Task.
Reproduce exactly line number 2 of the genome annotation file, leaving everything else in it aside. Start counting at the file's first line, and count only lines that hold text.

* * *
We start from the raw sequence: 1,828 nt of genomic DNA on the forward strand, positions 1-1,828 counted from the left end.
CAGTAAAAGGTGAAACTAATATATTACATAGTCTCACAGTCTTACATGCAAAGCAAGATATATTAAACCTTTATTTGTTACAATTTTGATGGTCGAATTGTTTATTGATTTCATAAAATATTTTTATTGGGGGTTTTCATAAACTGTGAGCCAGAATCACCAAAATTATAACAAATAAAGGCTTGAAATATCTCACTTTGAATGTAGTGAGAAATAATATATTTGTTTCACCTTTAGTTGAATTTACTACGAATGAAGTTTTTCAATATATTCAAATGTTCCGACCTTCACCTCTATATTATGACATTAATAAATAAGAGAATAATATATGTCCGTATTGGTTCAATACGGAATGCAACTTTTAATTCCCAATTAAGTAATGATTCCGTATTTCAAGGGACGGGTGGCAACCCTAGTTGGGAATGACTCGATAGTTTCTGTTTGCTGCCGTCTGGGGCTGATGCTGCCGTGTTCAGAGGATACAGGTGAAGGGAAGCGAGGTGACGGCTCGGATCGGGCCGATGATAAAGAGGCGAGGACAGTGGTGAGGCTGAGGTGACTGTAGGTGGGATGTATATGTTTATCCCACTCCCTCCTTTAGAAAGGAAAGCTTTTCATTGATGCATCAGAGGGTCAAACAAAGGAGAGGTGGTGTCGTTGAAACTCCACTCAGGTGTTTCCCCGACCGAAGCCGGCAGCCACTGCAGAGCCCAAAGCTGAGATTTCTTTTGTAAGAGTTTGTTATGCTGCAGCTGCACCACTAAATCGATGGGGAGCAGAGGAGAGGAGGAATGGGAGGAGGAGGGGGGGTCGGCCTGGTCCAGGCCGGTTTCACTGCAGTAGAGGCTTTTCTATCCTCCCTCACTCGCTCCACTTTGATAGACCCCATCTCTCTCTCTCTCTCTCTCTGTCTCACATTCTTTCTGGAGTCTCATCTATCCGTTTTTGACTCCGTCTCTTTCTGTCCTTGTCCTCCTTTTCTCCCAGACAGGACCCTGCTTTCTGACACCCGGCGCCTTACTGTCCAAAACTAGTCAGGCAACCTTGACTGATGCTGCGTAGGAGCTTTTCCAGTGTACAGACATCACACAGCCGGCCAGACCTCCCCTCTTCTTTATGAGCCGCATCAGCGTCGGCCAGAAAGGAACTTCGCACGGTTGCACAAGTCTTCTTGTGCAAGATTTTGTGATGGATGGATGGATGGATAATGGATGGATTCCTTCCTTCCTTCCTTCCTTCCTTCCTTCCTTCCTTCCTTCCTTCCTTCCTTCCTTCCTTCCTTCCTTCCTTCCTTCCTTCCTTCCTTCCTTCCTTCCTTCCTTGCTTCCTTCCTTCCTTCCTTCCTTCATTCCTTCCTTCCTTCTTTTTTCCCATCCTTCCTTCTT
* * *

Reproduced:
CAGTAAAAGGTGAAACTAATATATTACATAGTCTCACAGTCTTACATGCAAAGCAAGATATATTAAACCTTTATTTGTTACAATTTTGATGGTCGAATTGTTTATTGATTTCATAAAATATTTTTATTGGGGGTTTTCATAAACTGTGAGCCAGAATCACCAAAATTATAACAAATAAAGGCTTGAAATATCTCACTTTGAATGTAGTGAGAAATAATATATTTGTTTCACCTTTAGTTGAATTTACTACGAATGAAGTTTTTCAATATATTCAAATGTTCCGACCTTCACCTCTATATTATGACATTAATAAATAAGAGAATAATATATGTCCGTATTGGTTCAATACGGAATGCAACTTTTAATTCCCAATTAAGTAATGATTCCGTATTTCAAGGGACGGGTGGCAACCCTAGTTGGGAATGACTCGATAGTTTCTGTTTGCTGCCGTCTGGGGCTGATGCTGCCGTGTTCAGAGGATACAGGTGAAGGGAAGCGAGGTGACGGCTCGGATCGGGCCGATGATAAAGAGGCGAGGACAGTGGTGAGGCTGAGGTGACTGTAGGTGGGATGTATATGTTTATCCCACTCCCTCCTTTAGAAAGGAAAGCTTTTCATTGATGCATCAGAGGGTCAAACAAAGGAGAGGTGGTGTCGTTGAAACTCCACTCAGGTGTTTCCCCGACCGAAGCCGGCAGCCACTGCAGAGCCCAAAGCTGAGATTTCTTTTGTAAGAGTTTGTTATGCTGCAGCTGCACCACTAAATCGATGGGGAGCAGAGGAGAGGAGGAATGGGAGGAGGAGGGGGGGTCGGCCTGGTCCAGGCCGGTTTCACTGCAGTAGAGGCTTTTCTATCCTCCCTCACTCGCTCCACTTTGATAGACCCCATCTCTCTCTCTCTCTCTCTCTGTCTCACATTCTTTCTGGAGTCTCATCTATCCGTTTTTGACTCCGTCTCTTTCTGTCCTTGTCCTCCTTTTCTCCCAGACAGGACCCTGCTTTCTGACACCCGGCGCCTTACTGTCCAAAACTAGTCAGGCAACCTTGACTGATGCTGCGTAGGAGCTTTTCCAGTGTACAGACATCACACAGCCGGCCAGACCTCCCCTCTTCTTTATGAGCCGCATCAGCGTCGGCCAGAAAGGAACTTCGCACGGTTGCACAAGTCTTCTTGTGCAAGATTTTGTGATGGATGGATGGATGGATAATGGATGGATTCCTTCCTTCCTTCCTTCCTTCCTTCCTTCCTTCCTTCCTTCCTTCCTTCCTTCCTTCCTTCCTTCCTTCCTTCCTTCCTTCCTTCCTTCCTTCCTTCCTTCCTTGCTTCCTTCCTTCCTTCCTTCCTTCATTCCTTCCTTCCTTCTTTTTTCCCATCCTTCCTTCTT